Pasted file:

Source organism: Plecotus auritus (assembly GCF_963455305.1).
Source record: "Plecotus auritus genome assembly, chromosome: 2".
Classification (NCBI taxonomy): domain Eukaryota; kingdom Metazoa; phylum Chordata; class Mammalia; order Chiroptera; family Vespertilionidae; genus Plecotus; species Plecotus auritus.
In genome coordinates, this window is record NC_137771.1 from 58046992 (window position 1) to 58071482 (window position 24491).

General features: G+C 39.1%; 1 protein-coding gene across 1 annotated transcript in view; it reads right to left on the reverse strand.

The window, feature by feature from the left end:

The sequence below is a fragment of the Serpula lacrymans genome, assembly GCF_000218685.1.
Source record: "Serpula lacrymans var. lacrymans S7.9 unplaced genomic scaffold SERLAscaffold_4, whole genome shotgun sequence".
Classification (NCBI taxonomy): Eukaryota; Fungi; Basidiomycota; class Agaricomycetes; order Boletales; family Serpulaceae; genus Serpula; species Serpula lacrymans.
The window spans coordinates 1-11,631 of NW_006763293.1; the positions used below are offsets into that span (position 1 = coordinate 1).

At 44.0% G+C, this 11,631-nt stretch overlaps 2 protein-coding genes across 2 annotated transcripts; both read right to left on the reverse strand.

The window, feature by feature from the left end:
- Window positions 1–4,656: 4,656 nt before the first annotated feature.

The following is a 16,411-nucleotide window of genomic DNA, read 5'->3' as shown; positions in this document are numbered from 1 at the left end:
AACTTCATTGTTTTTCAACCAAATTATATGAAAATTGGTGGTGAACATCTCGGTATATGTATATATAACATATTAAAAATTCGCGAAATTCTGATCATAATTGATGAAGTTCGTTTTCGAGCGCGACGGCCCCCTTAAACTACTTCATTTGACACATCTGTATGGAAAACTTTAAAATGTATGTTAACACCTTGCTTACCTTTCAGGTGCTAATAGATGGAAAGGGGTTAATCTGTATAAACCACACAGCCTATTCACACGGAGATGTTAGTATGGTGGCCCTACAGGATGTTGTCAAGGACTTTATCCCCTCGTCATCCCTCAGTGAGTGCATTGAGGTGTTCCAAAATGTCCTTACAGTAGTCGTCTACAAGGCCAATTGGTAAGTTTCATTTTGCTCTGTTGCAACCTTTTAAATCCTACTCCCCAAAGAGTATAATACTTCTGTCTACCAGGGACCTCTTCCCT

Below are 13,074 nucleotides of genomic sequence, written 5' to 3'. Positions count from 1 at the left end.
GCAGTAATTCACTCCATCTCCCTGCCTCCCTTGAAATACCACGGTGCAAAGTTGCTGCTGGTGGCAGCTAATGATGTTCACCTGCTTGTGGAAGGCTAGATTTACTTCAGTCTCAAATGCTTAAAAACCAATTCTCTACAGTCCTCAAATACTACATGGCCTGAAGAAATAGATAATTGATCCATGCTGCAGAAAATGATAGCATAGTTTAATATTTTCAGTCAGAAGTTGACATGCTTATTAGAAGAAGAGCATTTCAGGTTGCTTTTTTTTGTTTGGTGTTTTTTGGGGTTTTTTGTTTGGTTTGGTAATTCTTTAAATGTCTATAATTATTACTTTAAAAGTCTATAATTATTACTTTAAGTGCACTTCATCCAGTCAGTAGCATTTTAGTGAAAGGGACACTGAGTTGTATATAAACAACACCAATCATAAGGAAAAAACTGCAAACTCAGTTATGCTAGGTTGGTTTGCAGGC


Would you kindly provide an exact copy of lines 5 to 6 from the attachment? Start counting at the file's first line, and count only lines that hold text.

General features: G+C 39.1%; 1 protein-coding gene across 1 annotated transcript in view; it reads right to left on the reverse strand.

The window, feature by feature from the left end: